It is worth considering (I mention this, because it has been brought up in a previous comment) that no, Ruby, does not have comma-less parameter lists or array / hash literals. It does however have syntax shortcuts like the following:
%w(first second third) == ["first", "second", "third"]
%i(first second third) == [:first, :second, :third] # list of symbols
and a couple of similar shortcuts.
However, these are of a very different nature. Regardless of whether one believes that the complexity added is worth the benefit, at least one can argue that allowing people to omit commas and quotes (for strings) or colons (for symbols) has tangible benefits especially for people using Ruby for e.g. scripting; it just saves a lot of keystrokes. Furthermore, the scope of these declarations are very limited: it's immediately obvious that this special syntax will only apply within the scope of the
%i() construction, so there should be no ambiguities.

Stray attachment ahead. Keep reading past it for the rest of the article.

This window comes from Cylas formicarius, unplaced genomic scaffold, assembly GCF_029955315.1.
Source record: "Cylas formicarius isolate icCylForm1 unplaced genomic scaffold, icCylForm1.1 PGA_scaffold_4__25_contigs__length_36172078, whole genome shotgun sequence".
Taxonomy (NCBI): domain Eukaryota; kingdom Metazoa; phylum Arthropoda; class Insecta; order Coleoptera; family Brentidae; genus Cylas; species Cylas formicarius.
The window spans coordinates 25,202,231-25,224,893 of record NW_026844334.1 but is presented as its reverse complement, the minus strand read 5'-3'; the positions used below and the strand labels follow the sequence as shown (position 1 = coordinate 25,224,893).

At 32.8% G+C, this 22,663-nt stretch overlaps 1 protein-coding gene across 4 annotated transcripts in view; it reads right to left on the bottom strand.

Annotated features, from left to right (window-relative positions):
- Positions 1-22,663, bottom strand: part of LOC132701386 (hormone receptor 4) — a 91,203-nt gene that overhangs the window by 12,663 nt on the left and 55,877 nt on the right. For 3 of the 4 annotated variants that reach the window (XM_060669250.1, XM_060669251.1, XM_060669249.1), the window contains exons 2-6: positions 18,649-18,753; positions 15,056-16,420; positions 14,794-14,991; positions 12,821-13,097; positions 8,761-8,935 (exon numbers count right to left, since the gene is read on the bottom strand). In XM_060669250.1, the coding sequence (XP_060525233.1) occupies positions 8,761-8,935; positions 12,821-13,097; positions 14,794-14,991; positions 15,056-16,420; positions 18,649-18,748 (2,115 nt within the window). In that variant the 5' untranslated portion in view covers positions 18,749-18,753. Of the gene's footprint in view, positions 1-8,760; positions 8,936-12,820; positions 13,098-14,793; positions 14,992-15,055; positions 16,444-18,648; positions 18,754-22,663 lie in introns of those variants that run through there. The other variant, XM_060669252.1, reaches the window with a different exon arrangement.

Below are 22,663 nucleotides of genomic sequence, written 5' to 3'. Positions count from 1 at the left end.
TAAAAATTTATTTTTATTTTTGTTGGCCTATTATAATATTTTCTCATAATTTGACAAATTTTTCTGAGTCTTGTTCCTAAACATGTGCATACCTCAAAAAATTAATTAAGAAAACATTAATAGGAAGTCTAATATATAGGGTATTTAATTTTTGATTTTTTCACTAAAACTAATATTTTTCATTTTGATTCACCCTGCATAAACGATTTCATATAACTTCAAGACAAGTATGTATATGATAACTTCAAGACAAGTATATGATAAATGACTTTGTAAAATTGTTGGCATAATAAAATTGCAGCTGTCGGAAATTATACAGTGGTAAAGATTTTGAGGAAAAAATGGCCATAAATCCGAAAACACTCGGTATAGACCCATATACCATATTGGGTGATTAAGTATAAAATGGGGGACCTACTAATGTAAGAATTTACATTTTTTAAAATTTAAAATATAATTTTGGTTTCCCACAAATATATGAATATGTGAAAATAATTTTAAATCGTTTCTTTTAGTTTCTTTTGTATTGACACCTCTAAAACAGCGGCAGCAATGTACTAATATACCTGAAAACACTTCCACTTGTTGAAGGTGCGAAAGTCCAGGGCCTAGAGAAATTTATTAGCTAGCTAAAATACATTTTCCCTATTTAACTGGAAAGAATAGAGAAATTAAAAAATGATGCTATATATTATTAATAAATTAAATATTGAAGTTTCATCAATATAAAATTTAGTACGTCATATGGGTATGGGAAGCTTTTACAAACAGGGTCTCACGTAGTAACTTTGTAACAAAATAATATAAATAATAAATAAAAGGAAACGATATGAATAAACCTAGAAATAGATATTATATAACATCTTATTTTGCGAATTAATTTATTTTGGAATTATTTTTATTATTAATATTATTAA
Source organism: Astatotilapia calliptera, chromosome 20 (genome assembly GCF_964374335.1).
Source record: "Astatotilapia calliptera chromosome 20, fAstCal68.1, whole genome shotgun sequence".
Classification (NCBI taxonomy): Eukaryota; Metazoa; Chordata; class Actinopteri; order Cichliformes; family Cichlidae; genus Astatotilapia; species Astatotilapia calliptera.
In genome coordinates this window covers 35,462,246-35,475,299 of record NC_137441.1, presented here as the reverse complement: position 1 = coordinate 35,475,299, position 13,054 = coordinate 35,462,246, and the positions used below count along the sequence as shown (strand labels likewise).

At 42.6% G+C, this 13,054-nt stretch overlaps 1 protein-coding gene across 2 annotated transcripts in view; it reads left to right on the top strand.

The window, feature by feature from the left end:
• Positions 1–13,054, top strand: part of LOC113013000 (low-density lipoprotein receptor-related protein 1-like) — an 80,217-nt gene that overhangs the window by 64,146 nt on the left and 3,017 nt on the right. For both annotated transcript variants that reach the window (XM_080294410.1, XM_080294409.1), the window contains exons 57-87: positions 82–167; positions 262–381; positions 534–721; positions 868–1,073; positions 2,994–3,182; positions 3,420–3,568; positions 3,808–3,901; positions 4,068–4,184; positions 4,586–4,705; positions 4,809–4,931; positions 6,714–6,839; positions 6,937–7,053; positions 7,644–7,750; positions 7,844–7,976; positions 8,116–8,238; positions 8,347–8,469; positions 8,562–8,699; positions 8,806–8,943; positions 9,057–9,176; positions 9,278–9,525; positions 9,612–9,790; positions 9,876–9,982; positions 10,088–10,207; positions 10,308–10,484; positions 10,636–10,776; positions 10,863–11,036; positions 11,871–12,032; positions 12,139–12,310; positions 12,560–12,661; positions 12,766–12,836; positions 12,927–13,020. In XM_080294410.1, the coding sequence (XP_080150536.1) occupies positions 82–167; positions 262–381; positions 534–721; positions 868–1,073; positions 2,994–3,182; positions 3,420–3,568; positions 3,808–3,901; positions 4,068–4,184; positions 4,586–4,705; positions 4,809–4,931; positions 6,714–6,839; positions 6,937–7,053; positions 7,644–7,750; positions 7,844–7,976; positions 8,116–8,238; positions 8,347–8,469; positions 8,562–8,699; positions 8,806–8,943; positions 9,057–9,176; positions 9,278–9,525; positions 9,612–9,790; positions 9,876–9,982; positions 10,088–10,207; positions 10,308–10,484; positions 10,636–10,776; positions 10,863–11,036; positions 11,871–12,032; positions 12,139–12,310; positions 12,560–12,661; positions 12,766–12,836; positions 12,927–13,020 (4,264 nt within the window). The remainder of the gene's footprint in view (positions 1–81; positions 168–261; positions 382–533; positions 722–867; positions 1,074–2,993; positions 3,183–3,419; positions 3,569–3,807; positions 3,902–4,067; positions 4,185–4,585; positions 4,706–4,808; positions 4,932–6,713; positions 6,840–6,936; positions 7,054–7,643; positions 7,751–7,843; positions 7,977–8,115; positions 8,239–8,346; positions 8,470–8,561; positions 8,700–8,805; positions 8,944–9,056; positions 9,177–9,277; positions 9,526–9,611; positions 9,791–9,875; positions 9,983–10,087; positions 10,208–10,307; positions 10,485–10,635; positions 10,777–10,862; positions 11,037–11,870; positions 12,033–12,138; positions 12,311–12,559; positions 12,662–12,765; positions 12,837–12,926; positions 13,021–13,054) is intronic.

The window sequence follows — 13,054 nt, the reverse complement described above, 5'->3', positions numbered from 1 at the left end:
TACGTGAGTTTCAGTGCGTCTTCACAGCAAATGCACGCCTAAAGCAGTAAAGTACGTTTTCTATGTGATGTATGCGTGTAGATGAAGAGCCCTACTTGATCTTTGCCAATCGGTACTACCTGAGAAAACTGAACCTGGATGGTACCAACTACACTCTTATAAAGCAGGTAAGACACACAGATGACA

By contrast, I simply do not see how a single comma between arguments / array elements makes a huge difference in terms of readability and I've certainly never considered it to be a "pain" in any way, no matter how DSL-y my code looks like. If anything, I would support special sugar for more specialised cases as in Ruby where the benefit is more striking and the context of this sugar is limited in scope.
Even if it didn't have any obvious downsides, I fail to see how this proposal is in any way addressing an actual problem within the Swift language (as opposed to some extremely subjective ideal about "code beauty"). The only argument I can see that I would personally attach any value to is the "minimizing diffs" one, but a) this could also be mitigated by allowing trailing commas (as mentioned several times) and b) let's be honest, git is a great tool and probably the best we have, but it kind of sucks at diffs anyway, because it has zero semantic information about the programming language, and there are 200 other things I wish git could indicate to me in a better way (e.g. when a method has been extracted) that routinely cause confusion in code reviews, that this minor nuisance is just really not that bad.
This coupled with the fact that it can cause real problems in some cases e.g. involving operators on the next line etc.—which might not be a "problem" for the compiler but certainly can be one for developers who might fail to understand the error messages—leads me to think that this feature does not fit in with the direction of Swift and would be a bad addition.